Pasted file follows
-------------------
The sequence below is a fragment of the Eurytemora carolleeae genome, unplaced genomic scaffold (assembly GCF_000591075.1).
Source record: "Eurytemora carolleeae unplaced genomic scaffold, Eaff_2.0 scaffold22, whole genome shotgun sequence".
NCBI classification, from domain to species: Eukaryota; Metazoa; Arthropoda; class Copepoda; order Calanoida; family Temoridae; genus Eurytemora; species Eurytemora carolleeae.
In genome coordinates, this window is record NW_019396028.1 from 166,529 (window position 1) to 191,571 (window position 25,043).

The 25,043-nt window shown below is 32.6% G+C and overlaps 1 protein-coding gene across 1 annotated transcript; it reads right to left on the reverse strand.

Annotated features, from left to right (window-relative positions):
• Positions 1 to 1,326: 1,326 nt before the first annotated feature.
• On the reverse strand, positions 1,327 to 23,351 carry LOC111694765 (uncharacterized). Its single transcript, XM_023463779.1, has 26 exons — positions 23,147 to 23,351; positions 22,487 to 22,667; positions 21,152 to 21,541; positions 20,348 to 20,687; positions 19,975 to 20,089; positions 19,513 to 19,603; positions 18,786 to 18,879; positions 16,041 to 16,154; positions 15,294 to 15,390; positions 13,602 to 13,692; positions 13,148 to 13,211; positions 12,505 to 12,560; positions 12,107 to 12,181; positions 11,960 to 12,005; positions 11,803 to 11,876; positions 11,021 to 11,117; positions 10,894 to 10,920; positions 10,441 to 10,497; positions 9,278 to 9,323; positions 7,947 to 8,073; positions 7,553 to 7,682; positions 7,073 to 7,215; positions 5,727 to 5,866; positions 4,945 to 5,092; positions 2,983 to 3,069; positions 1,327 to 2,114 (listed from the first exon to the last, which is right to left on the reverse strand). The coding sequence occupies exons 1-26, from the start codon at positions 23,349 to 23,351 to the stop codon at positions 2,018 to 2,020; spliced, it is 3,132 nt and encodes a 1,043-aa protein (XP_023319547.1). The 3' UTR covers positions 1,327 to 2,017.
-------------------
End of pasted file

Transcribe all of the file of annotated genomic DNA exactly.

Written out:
The sequence below is a fragment of the Eurytemora carolleeae genome, unplaced genomic scaffold (assembly GCF_000591075.1).
Source record: "Eurytemora carolleeae unplaced genomic scaffold, Eaff_2.0 scaffold22, whole genome shotgun sequence".
NCBI classification, from domain to species: Eukaryota; Metazoa; Arthropoda; class Copepoda; order Calanoida; family Temoridae; genus Eurytemora; species Eurytemora carolleeae.
In genome coordinates, this window is record NW_019396028.1 from 166,529 (window position 1) to 191,571 (window position 25,043).

The 25,043-nt window shown below is 32.6% G+C and overlaps 1 protein-coding gene across 1 annotated transcript; it reads right to left on the reverse strand.

Annotated features, from left to right (window-relative positions):
• Positions 1 to 1,326: 1,326 nt before the first annotated feature.
• On the reverse strand, positions 1,327 to 23,351 carry LOC111694765 (uncharacterized). Its single transcript, XM_023463779.1, has 26 exons — positions 23,147 to 23,351; positions 22,487 to 22,667; positions 21,152 to 21,541; positions 20,348 to 20,687; positions 19,975 to 20,089; positions 19,513 to 19,603; positions 18,786 to 18,879; positions 16,041 to 16,154; positions 15,294 to 15,390; positions 13,602 to 13,692; positions 13,148 to 13,211; positions 12,505 to 12,560; positions 12,107 to 12,181; positions 11,960 to 12,005; positions 11,803 to 11,876; positions 11,021 to 11,117; positions 10,894 to 10,920; positions 10,441 to 10,497; positions 9,278 to 9,323; positions 7,947 to 8,073; positions 7,553 to 7,682; positions 7,073 to 7,215; positions 5,727 to 5,866; positions 4,945 to 5,092; positions 2,983 to 3,069; positions 1,327 to 2,114 (listed from the first exon to the last, which is right to left on the reverse strand). The coding sequence occupies exons 1-26, from the start codon at positions 23,349 to 23,351 to the stop codon at positions 2,018 to 2,020; spliced, it is 3,132 nt and encodes a 1,043-aa protein (XP_023319547.1). The 3' UTR covers positions 1,327 to 2,017.